Brian Koppelman spoke with Marc Andreessen and Marc Andreessen spoke with Brian Koppelman in a pair of episodes. They covered a fair bit of Koppelman’s career, which we’ll skip here and instead point readers to -> Koppelman’s Career Capital.

Visiting Silicon Valley, Koppelman said that the highest compliment is to be called a system’s thinker. Yep, agreed Andreessen. “If you’re not a systems thinker you say, ‘I’m going to build a really great product.’ But the systems thinking mode is that a great product is just the first step.”

Every product gets released into a certain system which is why we note that timing and conditions matter so much. Sometimes we get lucky, like Danny Meyer wrote, “I would also have the good fortune of entering the restaurant industry during its fertile period of revolutionary change.”

Sometimes we recognize the system and act responsively. In the world of venture-backed startups and television shows, that means mastering the sizzle and the steak. “It’s the responsibility of the artist to do things that get the work in front of people,” said Andreessen.

The sizzle is important because founders need to sell investors on their idea, sell employees on the company, and sell customers on the product. Ideally, one person can do this, but if they can’t they need to hire for their weaknesses. Rich Barton said to “marry a marketer…because you’re going to need to be super clever about how to get your product in front of people.”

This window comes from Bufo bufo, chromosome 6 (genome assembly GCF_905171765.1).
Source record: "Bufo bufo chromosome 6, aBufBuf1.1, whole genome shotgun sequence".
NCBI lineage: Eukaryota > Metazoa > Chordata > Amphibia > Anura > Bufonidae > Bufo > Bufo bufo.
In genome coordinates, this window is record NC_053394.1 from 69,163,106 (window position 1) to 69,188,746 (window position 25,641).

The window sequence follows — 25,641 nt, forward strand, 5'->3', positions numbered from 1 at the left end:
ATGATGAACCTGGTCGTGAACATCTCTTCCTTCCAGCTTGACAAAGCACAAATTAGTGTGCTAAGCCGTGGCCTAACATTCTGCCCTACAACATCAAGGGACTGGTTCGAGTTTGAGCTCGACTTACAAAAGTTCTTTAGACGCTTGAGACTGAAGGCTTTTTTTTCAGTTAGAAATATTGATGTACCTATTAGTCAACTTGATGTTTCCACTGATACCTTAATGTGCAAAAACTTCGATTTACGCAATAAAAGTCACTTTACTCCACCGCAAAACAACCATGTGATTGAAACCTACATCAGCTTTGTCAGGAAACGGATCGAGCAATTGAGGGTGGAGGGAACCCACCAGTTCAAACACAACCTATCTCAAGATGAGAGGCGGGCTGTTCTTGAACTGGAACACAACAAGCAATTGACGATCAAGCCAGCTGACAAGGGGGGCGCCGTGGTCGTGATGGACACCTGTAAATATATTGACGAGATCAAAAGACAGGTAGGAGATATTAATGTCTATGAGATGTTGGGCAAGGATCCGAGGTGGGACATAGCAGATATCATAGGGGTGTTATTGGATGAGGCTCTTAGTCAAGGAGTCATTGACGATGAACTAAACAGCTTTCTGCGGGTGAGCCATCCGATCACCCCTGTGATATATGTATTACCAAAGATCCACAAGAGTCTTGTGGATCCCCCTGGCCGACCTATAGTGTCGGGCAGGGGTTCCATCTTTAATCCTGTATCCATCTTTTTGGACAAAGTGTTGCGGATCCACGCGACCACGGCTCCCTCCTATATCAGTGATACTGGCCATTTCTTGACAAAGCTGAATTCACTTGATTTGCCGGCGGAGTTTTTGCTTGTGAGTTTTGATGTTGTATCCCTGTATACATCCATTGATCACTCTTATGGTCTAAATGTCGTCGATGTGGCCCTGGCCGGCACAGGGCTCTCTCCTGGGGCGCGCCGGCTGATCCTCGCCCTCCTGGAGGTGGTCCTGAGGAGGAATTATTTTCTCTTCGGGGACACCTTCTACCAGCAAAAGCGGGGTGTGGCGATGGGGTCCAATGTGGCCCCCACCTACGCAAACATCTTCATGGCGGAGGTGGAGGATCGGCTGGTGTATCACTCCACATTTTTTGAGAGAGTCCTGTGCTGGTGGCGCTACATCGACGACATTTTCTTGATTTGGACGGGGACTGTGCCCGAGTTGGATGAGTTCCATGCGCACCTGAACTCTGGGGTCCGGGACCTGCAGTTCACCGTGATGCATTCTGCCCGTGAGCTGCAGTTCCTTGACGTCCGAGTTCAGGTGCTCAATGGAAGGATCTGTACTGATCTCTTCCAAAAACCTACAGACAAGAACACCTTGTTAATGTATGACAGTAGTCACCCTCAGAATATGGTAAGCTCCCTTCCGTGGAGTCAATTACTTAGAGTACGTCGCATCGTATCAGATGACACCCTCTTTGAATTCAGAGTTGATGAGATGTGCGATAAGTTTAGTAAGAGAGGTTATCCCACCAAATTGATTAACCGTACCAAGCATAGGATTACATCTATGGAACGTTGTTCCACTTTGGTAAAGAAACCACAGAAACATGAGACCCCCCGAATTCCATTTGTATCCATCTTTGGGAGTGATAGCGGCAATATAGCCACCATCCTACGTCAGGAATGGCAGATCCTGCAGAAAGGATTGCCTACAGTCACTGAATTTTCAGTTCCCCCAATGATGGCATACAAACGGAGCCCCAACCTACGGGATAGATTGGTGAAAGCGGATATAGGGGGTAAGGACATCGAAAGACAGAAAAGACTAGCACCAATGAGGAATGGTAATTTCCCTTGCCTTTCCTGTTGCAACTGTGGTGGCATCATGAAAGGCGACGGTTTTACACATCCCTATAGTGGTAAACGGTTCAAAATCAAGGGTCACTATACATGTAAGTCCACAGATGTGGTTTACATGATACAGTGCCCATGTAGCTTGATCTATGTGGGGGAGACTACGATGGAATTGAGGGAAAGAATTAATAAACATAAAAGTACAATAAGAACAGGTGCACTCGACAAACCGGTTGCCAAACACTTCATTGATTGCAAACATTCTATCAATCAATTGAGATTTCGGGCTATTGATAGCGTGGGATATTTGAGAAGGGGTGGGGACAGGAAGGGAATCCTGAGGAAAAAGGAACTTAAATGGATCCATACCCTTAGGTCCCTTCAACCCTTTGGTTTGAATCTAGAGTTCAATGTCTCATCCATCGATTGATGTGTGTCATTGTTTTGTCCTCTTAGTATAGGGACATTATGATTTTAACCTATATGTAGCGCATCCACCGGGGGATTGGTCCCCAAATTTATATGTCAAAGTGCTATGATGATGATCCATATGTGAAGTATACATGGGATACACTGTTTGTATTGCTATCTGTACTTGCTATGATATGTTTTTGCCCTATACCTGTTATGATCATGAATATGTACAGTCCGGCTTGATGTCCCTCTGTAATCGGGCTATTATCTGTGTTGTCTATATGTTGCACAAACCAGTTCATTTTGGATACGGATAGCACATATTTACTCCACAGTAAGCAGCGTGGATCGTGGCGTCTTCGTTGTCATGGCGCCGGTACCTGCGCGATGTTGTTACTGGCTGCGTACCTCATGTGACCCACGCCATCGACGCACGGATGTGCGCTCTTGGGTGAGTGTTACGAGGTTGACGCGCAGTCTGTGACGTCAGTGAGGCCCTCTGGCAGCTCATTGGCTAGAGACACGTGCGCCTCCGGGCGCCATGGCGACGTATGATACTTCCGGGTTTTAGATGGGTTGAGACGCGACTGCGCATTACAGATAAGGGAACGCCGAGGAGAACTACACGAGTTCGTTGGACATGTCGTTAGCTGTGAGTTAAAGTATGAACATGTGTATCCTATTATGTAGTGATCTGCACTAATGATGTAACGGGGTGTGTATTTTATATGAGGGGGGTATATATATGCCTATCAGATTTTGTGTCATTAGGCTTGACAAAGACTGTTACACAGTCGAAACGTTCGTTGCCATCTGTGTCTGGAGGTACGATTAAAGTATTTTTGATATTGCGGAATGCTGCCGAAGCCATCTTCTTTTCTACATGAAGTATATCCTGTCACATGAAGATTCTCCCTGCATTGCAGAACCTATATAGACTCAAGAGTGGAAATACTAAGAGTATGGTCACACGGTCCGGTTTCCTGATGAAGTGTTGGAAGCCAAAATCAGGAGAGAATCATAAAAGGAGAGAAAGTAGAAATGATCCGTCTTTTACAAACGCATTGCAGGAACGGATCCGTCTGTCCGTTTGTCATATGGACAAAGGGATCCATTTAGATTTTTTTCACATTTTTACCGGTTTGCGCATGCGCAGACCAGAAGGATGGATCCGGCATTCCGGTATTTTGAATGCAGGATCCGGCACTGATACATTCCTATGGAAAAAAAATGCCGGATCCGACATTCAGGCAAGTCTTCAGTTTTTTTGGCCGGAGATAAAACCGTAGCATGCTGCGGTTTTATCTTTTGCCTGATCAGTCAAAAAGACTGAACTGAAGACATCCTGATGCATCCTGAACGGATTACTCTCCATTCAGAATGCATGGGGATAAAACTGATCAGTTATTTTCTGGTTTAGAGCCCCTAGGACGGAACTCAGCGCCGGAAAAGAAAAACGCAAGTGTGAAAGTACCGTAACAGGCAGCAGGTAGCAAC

And that’s harder than ever. The world will not beat a path to your door, said Andreessen, “People are busy. There are 7 billion people on planet earth and their time is fully allocated. The work has to speak for itself and somebody has to pick up the flag and carry it into the world.”

But the work has to be good. “None of this is an excuse for the work not being good.” Andreessen praises Steve Martin’s book, Born Standing Up. It was Martin’s advice, be so good they can’t ignore you that Cal Newport used as a title and both those ideas are part of the post on Koppelman’s Career Capital. Adam Carolla has touched on this too:

Koppelman gave leadership and communication advice from running the television show Billions. Careers are like trees, adding rings each year, and Koppelman learned from John Dahl – on Rounders – to give people limits. That means hiring well and getting out of people’s way. Ken Kocienda said Steve Jobs did this, acting as an editor.